Tesla Falters After Optimism Over ‘Battery Day,’ India, S&P
(Bloomberg) -- Tesla Inc.’s relentless surge faltered Monday, with shares erasing a double-digit gain and dipping into negative territory, despite enthusiasm ahead of several events that include the possible unveiling of new battery technology, the entry into a lucrative new market and the stock’s potential addition to the prestigious S&P 500 Index.
Tesla shares, which had gained as much as 16% Monday before losing steam, have seen an incredible rally this year that has left Wall Street analysts struggling to make sense of the sky-high valuation -- which soared past that of Toyota Motor Corp. earlier this month. Tesla is up about four-fold just this year, despite a steep pandemic-related sell-off in February and March.
Although Tesla had kicked off this year with a strong run, its ascent has been turbo-charged after reporting better-than-expected delivery numbers earlier this month, leading many to say the company may be poised to report a profit for the second quarter. Profitability is good news in itself, but in the case of Tesla, this would also mark the fourth consecutive quarter of profit, a milestone it needs to achieve to be considered for inclusion in the S&P 500.
At the current price, Tesla’s stock reflects an expectation of 2030 volume of 5 million units, which is more than ten times what the company appears on track to achieve this year, Morgan Stanley analyst Adam Jonas said. “We’re not saying these are assumptions that are not possible, but they are a very big leap ahead from what the company has proven to date,” the analyst wrote in a report. Jonas has a sell-equivalent rating on Tesla, with a price target of $740.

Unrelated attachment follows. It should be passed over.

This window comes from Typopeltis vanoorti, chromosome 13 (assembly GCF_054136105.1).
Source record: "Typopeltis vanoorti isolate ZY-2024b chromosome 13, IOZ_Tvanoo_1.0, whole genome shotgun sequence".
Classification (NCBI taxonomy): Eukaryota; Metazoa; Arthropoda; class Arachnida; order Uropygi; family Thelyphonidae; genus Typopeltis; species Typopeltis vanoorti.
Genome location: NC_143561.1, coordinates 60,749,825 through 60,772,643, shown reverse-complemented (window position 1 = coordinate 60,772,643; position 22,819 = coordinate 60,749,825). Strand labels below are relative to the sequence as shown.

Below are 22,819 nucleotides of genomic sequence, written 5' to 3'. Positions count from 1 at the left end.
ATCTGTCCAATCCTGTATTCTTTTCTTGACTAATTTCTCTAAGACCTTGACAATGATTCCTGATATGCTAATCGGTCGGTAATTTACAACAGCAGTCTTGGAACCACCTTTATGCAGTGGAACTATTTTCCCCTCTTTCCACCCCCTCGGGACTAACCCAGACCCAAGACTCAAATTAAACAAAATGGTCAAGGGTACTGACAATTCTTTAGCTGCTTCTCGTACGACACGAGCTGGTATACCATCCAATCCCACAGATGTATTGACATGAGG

Tesla jumped as much as 16% to $1,794.99 on Monday, the biggest intraday gain since March 24, but then pared most of the gains to turn negative for a brief period. At 2:24 p.m., the stock was trading up 1.6%.
Good News Abounds
Tesla late Friday said its much-anticipated “Battery Day” event will be held on Sept. 22, at its factory in Fremont, California. According to Wedbush analyst Daniel Ives, the company could announce a number of “game-changing” battery developments at the event.
“The technology innovations around Fremont remain the key ingredients in Tesla’s success on the battery front and we believe the company is getting closer to announcing the million-mile battery,” Ives wrote to clients. Ives expects the new battery to potentially last for decades, as well as withstand all types of weather and terrain.
Roth Capital analyst Craig Irwin, one of the more skeptical analysts on the Street, upgraded his rating on Tesla to the equivalent of a hold from sell, saying the company is well down the path of preparing to enter the Indian market, where the analyst sees China-like potential. “We expect tangible evidence by the end of 2020, with sales in India starting as soon as 2021,” Irwin said.
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